With the war in Eastern Ukraine showing no signs of stopping, Ukrainian producers are facing a new economic challenge. The reduction of exports to Russia has made tapping into the EU market more crucial than ever before.
How can Ukraine better understand sophisticated EU rules? How can it take advantage of the new market prospects and trade on equal terms with EU businesses?
We talked about these issues with Joachim Lambert, an EU expert on technical legislation and standardisation, currently working on an EU project aiming at removing technical barriers to EU-Ukraine trade, and with Stefanos Ioakeimidis, the project’s team leader.
Ukrainian producers are losing the Russian market. On the other hand, the EU has unilaterally opened its market to Ukrainian producers. But many say barriers to trade still exist. What are these barriers?
I think the first barrier is that many Ukrainian manufacturers don’t know the so-called New European Approach, i.e. the approach of harmonising technical regulations in the European Union that was adopted in the mid-1980s, which makes the EU regulatory system more flexible and conducive to innovation. Many of the manufacturers are not aware of the principles of the New Approach and its different elements, such as directives with respect to essential health and safety requirements, the role of harmonised European standards, conformity assessment procedures, the meaning of the conformity declaration, and the role of so-called Notified Bodies.
Ukrainian producers expect that some authority will be checking on them, but the New Approach leaves the responsibility with the producer. Ukrainian producers often don’t know how or why to prepare a conformity declaration, when to involve an EU Notified Body, or who undertakes a conformity assessment (the assessment of whether a product complies with relevant EU technical regulations).
What is a Notified Body?
It is an institution with the capacity and facilities to test and inspect products and to investigate the design and development documents associated with the product.
How do these Notified Bodies function in the EU?
They function sector by sector. They are nominated by the EU member states, which inform (notify) the European Commission of what organisations they have deemed to fulfill all criteria required of a Notified Body for a particular sector. It is the responsibility of each manufacturer to decide which Notified Body to work with in conformity assessment procedures in cases where the product requires an assessment. A manufacturer is free to involve a Notified Body from Poland, Germany, France, or wherever. The European Commission maintains a database with a list of Notified Bodies (the NANDO database), which manufacturers can consult.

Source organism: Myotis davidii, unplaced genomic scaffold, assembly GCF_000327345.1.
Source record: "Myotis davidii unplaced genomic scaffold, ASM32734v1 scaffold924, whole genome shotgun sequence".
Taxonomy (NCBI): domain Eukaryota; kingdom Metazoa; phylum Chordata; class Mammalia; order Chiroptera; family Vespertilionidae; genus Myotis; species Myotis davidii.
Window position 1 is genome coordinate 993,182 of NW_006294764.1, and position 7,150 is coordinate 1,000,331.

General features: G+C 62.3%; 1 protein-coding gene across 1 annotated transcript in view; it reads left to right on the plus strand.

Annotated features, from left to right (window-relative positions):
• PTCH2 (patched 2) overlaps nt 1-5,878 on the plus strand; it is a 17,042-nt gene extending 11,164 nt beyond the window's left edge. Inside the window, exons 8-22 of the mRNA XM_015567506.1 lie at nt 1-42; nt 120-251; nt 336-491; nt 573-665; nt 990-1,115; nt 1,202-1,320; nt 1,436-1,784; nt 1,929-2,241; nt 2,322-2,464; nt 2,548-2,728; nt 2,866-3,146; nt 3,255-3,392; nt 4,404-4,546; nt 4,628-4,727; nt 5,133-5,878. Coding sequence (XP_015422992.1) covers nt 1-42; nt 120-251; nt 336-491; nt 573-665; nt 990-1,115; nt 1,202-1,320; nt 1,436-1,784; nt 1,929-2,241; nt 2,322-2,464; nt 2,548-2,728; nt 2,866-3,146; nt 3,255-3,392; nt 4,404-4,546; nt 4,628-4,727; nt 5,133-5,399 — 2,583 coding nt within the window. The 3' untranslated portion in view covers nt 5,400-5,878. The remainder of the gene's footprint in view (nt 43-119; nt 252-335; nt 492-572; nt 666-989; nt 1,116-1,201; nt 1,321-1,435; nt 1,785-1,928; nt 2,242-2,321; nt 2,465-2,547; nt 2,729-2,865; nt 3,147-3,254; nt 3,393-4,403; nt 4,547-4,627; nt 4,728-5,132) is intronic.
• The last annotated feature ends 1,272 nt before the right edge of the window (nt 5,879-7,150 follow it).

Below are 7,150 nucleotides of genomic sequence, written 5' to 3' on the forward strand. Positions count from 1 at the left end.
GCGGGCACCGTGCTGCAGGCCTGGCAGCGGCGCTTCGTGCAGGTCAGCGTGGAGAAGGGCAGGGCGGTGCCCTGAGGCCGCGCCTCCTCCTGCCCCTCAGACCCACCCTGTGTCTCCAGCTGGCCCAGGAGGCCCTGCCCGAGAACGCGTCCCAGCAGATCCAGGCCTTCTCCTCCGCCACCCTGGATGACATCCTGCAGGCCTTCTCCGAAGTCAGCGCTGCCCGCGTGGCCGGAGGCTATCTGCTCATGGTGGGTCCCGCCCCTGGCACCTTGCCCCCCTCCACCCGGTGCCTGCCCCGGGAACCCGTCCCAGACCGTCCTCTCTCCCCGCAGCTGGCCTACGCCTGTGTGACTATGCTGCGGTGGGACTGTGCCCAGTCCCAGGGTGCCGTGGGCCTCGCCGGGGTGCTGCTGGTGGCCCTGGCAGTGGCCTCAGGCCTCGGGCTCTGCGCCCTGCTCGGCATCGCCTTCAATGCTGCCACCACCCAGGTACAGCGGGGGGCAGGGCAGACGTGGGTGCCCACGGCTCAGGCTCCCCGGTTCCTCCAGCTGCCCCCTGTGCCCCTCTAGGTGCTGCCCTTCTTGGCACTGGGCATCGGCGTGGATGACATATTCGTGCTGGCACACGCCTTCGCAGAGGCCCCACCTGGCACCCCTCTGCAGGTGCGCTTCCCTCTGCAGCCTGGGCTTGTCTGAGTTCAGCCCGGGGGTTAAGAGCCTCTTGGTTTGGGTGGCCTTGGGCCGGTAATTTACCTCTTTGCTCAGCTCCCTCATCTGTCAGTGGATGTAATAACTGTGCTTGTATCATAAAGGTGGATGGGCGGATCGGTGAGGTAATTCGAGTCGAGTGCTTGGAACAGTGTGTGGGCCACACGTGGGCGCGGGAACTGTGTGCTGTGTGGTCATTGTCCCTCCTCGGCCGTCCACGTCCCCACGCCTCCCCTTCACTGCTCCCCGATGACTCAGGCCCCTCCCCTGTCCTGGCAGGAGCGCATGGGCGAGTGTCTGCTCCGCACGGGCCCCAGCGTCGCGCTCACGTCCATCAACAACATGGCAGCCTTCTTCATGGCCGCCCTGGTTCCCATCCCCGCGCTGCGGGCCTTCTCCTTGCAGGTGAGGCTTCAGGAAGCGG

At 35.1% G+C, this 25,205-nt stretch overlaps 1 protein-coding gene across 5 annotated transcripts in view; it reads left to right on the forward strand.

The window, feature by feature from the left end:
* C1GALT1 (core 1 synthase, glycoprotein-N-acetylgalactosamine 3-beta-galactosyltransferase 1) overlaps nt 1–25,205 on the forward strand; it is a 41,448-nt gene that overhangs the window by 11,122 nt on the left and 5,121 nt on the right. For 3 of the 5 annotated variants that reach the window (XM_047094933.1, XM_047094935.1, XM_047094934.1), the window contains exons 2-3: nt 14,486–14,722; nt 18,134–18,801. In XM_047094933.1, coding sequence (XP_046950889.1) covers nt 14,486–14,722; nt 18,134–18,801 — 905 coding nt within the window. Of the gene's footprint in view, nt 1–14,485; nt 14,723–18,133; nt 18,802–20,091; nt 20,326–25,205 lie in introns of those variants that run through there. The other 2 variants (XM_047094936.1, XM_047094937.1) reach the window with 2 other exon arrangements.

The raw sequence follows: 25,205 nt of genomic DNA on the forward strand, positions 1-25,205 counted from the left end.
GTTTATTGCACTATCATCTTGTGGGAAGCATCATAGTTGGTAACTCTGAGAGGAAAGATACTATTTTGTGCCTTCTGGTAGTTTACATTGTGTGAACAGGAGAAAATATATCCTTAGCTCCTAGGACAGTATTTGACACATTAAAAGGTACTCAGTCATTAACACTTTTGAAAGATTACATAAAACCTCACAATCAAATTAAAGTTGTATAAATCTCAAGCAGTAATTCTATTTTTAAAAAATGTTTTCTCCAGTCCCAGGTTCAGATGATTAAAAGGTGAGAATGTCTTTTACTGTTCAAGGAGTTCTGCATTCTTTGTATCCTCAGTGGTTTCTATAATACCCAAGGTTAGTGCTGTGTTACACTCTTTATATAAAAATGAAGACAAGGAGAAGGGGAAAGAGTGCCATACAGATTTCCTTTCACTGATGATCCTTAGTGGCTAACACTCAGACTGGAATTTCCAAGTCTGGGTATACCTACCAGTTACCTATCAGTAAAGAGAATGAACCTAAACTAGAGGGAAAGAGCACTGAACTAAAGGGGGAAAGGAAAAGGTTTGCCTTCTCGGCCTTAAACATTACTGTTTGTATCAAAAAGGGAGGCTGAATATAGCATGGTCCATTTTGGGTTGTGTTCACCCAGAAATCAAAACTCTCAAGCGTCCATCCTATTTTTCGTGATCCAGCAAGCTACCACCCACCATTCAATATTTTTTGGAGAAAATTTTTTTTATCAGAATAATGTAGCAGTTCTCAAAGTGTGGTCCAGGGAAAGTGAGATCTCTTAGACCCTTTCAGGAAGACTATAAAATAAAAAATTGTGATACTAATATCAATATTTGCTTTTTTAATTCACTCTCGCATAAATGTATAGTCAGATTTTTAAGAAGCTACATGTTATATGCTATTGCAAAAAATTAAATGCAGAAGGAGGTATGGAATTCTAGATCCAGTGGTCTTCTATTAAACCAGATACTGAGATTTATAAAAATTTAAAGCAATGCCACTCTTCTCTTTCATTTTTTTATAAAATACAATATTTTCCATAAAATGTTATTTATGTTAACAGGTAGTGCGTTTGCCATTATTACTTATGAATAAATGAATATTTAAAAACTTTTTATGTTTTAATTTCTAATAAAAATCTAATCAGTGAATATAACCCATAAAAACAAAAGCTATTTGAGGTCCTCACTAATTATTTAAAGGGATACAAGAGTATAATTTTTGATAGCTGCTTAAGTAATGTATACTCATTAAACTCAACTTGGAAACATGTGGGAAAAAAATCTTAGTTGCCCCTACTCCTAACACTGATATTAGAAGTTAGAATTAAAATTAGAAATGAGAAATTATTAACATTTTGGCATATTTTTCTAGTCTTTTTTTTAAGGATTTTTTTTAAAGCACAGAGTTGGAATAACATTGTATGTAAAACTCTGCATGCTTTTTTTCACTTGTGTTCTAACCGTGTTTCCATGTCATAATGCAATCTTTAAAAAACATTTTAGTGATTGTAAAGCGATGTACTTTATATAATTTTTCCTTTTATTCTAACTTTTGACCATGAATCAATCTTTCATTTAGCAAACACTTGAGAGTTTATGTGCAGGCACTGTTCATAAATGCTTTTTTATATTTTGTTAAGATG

You say that Ukrainian manufacturers are often not aware of these procedures. How can they access this information?
In principle, this information is disseminated by the designated bodies in Ukraine— there are a lot of them in the major cities and they can provide information to manufacturers. There are even Notified Bodies with offices in Ukraine that can provide consultations for manufacturers and help put them in touch with Notified Bodies in the EU.
Some Ukrainian bodies already have relationships with European Notified Bodies and can help manufacturers going through conformity assessment procedures. I think this assistance is crucial, because the system is often too complex for a company, especially a small business, to navigate without help; they often don’t have the staff to delve deeply into the matter and they need guidance.
Does your project plan to give some guidelines?
Yes, we will start posting this information on our website and we will be producing brochures on how to export machinery to the EU and other publications.
If a manufacturer is producing in accordance with the existing Ukrainian standards, will he/she need to shift to adhering with the EU standards? Or, if the current Ukrainian standards conform with those of the EU, is he/she able to export products without adopting EU standards?
This is a very interesting point. The principle of the New Approach is that manufacturers are free in how they conform to the EU requirements. They must conform to the requirements of relevant technical regulations, but are free on how to comply with them.
This is a big advantage of the European system, because it promotes innovation. If a manufacturer wants to develop something completely new, he is able to do that without being hindered by regulations, but it is a challenge because he must be able to demonstrate that the product fulfills the relevant essential health and safety requirements. On the other hand, if he adopts the harmonised standards, which include all relevant essential requirements applicable to the product, he is safe. He benefits from the “assumption of conformity,” because every market surveillance body in the EU assumes that if he has applied this standard completely, his product fulfils the requirements.
There are two ways forward for manufacturers: to adopt these harmonised European standards, or to prove conformity with the standards in a different way. What method would you suggest for Ukrainian manufacturers?
The second option is more difficult, manufacturers can decide for themselves. If a manufacturer is using an existing standard that is safe, then it is obviously cheaper to continue using it; however, he must prove that the standard used conforms to the relevant requirements of the European directives applicable to that product.
How can he/she prove this?
With safety assessments accepted by the European market surveillance authorities or other Notified Bodies. In the EU, if a product fails and results in an injury or damages, it is the manufacturer who brought this product to the market who is primarily liable. In such cases, the manufacturer must prove that the product fulfills the requirements of the relevant directive and it would certainly help if this was certified by a Notified Body. A market surveillance authority might carry out the tests in their own laboratories or involve a different Notified Body to carry out specific tests.